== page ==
The Release knob controls how fast the compressor "lets go" of the signal. The higher it is set, the longer the compression is maintained, and the slower the compressor's release. A faster release time is generally better for fast playing, and a slower release can help with long, held-out chords, although in real-world use, I was able to leave the Release knob near the middle of its range and still get good general purpose results. By adjusting the attack and release, a wide variety of different compression effects can be achieved - everything from slower attack, fast release poppy chicken pickin' to fast attack and slower release settings for maximum sustain on long notes and chords. The Attack and Release controls tend to interact with the Sustain control in a fairly interactive way, so you will have to play with them a bit to get a feel for how they affect each other. Speaking of the Sustain control, I found it helpful to think of it as kind of a "compression amount" control. It seems to be somewhat similar in function to a combined ratio and "threshold" knob; the amount of compression increases and the onset of compression happens sooner with higher settings on the Sustain knob.

 

MI Effects recommends using only as much Sustain as you need, and no more. For general level control and dynamics taming, you only need to turn it up about 1/3rd of the way. At around noon on the Sustain knob, Nashville comes a calling. Crank it up, and it sustains for a long time; perfect for flowing, sustain heavy leads and big power ballad power chords. However, as you increase the amount of Sustain, the tone will sound more and more "processed." Rather than viewing this as a negative, I felt it was a great point in the MI Effects Compressor's favor. If you want subtle and transparent compression, this pedal will definitely give it to you, but it will also give you mangled and squashed too, which is exactly as it should be with a compressor that is designed for maximum versatility. The MI Effects Compressor doesn't force its sound on you--it allows you to find your own sound.

 

 

GATE

 

Compressors, by their very nature, tame your dynamics; lowering the level of loud peaks while bringing up the relative level of softer signals--including noise. The more compression (by way of the Sustain knob) you add, and the more make-up gain (Volume) you use, the worse the noise level will get. This will be further amplified and accentuated if you place an overdrive, distortion or other high-gain pedal after the compressor. A compressor in front of a Dirt pedal can be loads of fun, but it will amplify any hum or noise in your signal. This is just a byproduct of compression in general, and not a design fault with the MI Effects Compressor. In order to address this issue, MI Effects has included a noise gate. This gate automatically mutes your signal once it falls below a certain minimum volume threshold, which is set by adjusting the Gate knob. I found the gate "chattered" (rapidly opened and closed) a bit as it reached the threshold and closed--especially with high amounts of Sustain, but a little adjustment of the internal gate release time trimpot helped to smooth it out.  (Figure 2) It would have been nice to have this seventh control mounted externally, but to be fair, it really is generally a "set it and forget it" type of control, and most people won't need to be making constant adjustments.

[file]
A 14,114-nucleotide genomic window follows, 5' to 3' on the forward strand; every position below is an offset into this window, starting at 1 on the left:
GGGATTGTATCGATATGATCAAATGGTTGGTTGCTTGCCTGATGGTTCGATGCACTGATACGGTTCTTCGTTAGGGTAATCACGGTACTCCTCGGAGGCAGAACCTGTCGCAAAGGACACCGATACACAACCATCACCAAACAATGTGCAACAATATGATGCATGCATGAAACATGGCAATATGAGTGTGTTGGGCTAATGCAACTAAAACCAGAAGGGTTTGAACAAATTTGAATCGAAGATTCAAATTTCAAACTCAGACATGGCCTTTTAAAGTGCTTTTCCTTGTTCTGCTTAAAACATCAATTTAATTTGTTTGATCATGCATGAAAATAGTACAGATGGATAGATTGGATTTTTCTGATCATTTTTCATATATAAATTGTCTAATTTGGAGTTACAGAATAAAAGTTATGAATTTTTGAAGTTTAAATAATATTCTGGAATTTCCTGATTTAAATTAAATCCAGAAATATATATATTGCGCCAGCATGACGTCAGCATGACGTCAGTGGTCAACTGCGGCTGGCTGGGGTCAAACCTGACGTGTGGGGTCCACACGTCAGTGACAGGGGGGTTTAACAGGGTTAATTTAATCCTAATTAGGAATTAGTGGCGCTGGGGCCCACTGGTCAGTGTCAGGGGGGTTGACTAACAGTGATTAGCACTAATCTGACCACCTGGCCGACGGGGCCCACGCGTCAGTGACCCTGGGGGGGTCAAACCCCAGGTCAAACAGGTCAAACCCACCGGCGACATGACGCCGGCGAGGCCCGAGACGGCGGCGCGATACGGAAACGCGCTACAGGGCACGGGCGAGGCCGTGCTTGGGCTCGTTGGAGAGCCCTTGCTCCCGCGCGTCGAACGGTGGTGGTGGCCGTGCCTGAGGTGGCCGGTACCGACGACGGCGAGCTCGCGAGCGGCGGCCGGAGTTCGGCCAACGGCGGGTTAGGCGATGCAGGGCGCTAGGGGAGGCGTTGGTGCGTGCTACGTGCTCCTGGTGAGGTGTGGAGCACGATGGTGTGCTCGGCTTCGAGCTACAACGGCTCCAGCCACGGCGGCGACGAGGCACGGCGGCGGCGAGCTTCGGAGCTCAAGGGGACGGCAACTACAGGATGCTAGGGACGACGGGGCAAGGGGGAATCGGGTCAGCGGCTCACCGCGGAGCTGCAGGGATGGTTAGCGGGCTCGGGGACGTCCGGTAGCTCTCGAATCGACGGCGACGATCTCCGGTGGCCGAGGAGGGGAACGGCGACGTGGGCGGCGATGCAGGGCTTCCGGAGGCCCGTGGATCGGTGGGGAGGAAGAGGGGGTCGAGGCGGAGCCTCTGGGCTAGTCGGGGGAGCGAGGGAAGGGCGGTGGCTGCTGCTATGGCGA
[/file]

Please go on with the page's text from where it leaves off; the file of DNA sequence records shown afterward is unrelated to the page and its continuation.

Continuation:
MI Effects Compressor Interior.jpg

 

Figure 2: An internal trimpot (red arrow) adjusts the Gate release time

 

 

As with all gates, the trick with this one is to set the threshold level low enough to allow all of your notes--even the softly played ones--to pass through the gate, but just high enough so that low-level noise signals won't trigger and open it. I must admit to not being a big fan of gating in general, but that comes from my background as a recording engineer. I prefer to capture everything, and then get rid of what I don't need later, rather than rely on a device to make those decisions for me--but in a live situation, a gate can be a real lifesaver, and when properly set, the onboard gate does a good job of keeping background hiss silenced when you're not playing. Having the Gate included is a nice bonus, but you can always turn it off if you don't need it by turning the Gate knob fully clockwise; even MI Effects recommends using the gate judiciously, and only when needed, in the pedal's manual. Speaking of the manual, it is a single sheet of roughly standard sized paper, printed front and back, and it does a very good job of explaining the pedal and its features and functions.

 

 

EXQUISITE SQUEEZING

 

As you may have guessed by now, I'm not particularly crazy about the color of the pedal. That might be due to it clashing with my Sea Foam Green guitar (Figure 3), but who cares? It's not what it looks like that matters--it's all about the sound.

 

MI Effects Compressor and Duo Sonic.jpg

 

Figure 3: Am I really going to complain about the color of the pedal clashing with my guitar? When there's not much else to complain about, this is what you get

 

 

This is a compressor connoisseurs' pedal. If you demand "turn-it-up and go" simplicity, then the MI Effects Compressor is not for you. But if you need a wide variety of different compression effects, or you want to dial in your own individual "sound", and you know how to use (or are willing to learn) the extra controls, then you're going to love this compressor. The degree of tonal flexibility far exceeds that of most ordinary compressor and sustain pedals. While it will do more subtle and restrained compression sounds too, if you're a fan "squishy" tones like I am, you'll have lots of fun. Either way, this is a compressor pedal that lets you decide how you want it to sound. About the only thing it's missing is a "blend" knob (so you can do "parallel compression"), and maybe an alternative color scheme, but you'd still be hard-pressed to find a more versatile or better sounding compressor in pedal format. It may be a bit ugly, but it sounds fantastic!

 

 

 

Specifications:

Dimensions: 3.6"W x 4.6"D x 2.2"H
Weight: 1 lb.
Power requirements: 9V battery or 9-25V DC adapter with 2.1mm barrel style, center negative plug.
Current Draw: 5mA @ 9V, 10mA @ 18V

Bypass: True bypass with heavy duty 3PDT switch and clear lens amber LED for on / off status indication

Warranty: Five year limited warranty